From the Muslim side, the Hagia Sophia is a symbol of Islamic conquest of Christianity and it’s in their best interest to reassert themselves by taking the museum back as a place of muslim worship. If the rumors are true, this building will be a central symbol of the caliphate that is expected to formed.

Disclaimer: I want the former cathedral returned to the Christians. The church ought to be a Christian temple. I advocate the praying of the Divine Liturgy of Saint John Chrysostom at what would be the central altar. If not, then I will concede Patriarch Bartholomew’s view: Hagia Sophia to remain a museum.

Some people report that in 2006 a small room was made available to the staff of the museum for Christian or Muslin prayer. In 2013, the minarets ring out the call for Islamic prayer. The camel’s nose is creeping.

God help us.

Paolo Dall’Oglio “reported killed” by Islamic rebels in Syria

The Reuters news agency, and several other agencies are reporting, though not the Holy See as yet, that Al-Qaeda-linked rebels in Syria killed Jesuit Father Paolo Dall’Oglio, 59, who was kidnapped on 29 July. But there is NO definitive evidence this news is certain.

What we do know is that Pope Francis mentioned his name at Mass on the feast of Saint Ignatius of Loyola on 31 July.

For the past 30 thirty years Father Dall’Oglio has been leading a religious and cultural life at the Monastery of Saint Moses (Deir Mar Musa). The Monastery and its community was known to be an interfaith center devoted to Muslim-Christian friendship. Rebuilding this 6th century but abandoned monastery was Father’s and his small community’s attempt at preserving Syrian Christian establishments. One of the stunning pieces of Syrian religious patrimony Dall’Oglio preserved was an 11th century fresco of the Last Judgment.

Father Dall’Oglio was ordained as a Syrian Catholic priest; he spoke Arabic and studied Islamic theology and philosophy. His doctoral studies and writing at the Gregorian University concentrated on the virtue of hope in Islam.

Father was expelled from Syria in 2012, though he would sneak back into the country from time-to-time.

More recently his voice has been heard in calling for the deposition of the Syrian President Bashar al-Assad and some Islamist rebel groups.

Passover 2013, Francis united in prayer with the Jewish people

English: Passover Seder Table, Jewish holidays...

Tonight, 15th of Nissan, begins the annual days prayer remembering the liberation of the captive Jews in Egypt by God. The theological reality of the Passover is not merely relating to events of 3000 years ago, but an active remembrance (liturgically called anamnesis) that God leads us to freedom today: from slavery of sin to the grace of freedom; from being chained to unfaithfulness to the freedom of love and mercy. Christians will hear echoes in what is believed about Jesus and Holy Week. All leavened foods will be destroyed, needed cleaning done, and time for prayer and fasting. Read the Book of Exodus. The ritual mean of the sedar is a mix of biblical narrative, song and friendship. Passover ends on April 2 (in Israel the observance is 7 days, other places it’s 8).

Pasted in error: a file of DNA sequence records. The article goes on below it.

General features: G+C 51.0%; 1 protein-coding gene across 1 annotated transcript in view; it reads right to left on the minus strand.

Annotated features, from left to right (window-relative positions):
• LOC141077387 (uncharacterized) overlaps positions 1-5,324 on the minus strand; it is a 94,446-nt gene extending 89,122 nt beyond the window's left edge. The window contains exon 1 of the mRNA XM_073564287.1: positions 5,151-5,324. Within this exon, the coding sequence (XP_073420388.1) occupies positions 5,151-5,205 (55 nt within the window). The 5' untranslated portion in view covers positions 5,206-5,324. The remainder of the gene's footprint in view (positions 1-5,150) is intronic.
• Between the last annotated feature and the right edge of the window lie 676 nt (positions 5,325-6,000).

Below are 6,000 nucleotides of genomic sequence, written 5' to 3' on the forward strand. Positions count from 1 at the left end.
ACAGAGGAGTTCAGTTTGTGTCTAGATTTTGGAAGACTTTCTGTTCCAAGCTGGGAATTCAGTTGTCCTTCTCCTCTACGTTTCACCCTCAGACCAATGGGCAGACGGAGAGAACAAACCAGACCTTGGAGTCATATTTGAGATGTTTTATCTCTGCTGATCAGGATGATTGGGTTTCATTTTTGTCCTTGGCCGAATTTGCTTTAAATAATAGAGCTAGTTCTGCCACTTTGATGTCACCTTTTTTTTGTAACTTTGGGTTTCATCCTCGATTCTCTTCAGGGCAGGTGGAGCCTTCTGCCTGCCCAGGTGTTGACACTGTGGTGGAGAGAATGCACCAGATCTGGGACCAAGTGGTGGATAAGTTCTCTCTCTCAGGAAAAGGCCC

The Holy Father unites himself, and us, with our Jewish brethren:


A few days on from our meeting, and with renewed gratitude for your having desired to honour the celebration of the beginning of my ministry with your presence and that of other distinguished members of the Jewish community, I take great pleasure in extending my warmest best wishes to you and Rome’s entire Jewish community on the occasion of the Great Feast of Pesach. May the Almighty, who freed His people from slavery in Egypt to guide them to the Promised Land continue to deliver you from all evil and to accompany you with His blessing. I ask you to pray for me, as I assure you of my prayers for you, confident that we can deepen [our] ties of mutual esteem and friendship.


Francis

Enhanced by Zemanta

Pope Francis meets with ecumenical partners and representatives of world religions

The Pope met today with Orthodox leaders, Byzantine and Oriental Orthodox, the Anglicans, other ecclesial communities and leaders of various other religions. Of particular interest is the personal meeting of Francis and Bartholomew; the Pope also met with Metropolitan Hilarion of the Russian Orthodox Church.


Rome Reports has a review of this important ecumenical meeting.


Francis and Bartholomew March 20 2013.jpg

First of all, heartfelt thanks for what my Brother Andrew told us. Thank you so much! Thank you so much!

It is a source of particular joy to meet you today, delegates of the Orthodox Churches, the Oriental Orthodox Churches and Ecclesial Communities of the West. Thank you for wanting to take part in the celebration that marked the beginning of my ministry as Bishop of Rome and Successor of Peter.

Yesterday morning, during the Mass, through you , I recognized the communities you represent. In this manifestation of faith, I had the feeling of taking part in an even more urgent fashion the prayer for the unity of all believers in Christ, and together to see somehow prefigured the full realization of full unity which depends on God’s plan and on our own loyal collaboration.

Read more ...

About the author

Paul A. Zalonski is from New Haven, CT. He is a member of the Fraternity of Communion and Liberation, a Catholic ecclesial movement, and an Oblate of Saint Benedict. Contact Paul at paulzalonski[at]yahoo.com.
coat of arms

Categories

Archives

Humanities Blog Directory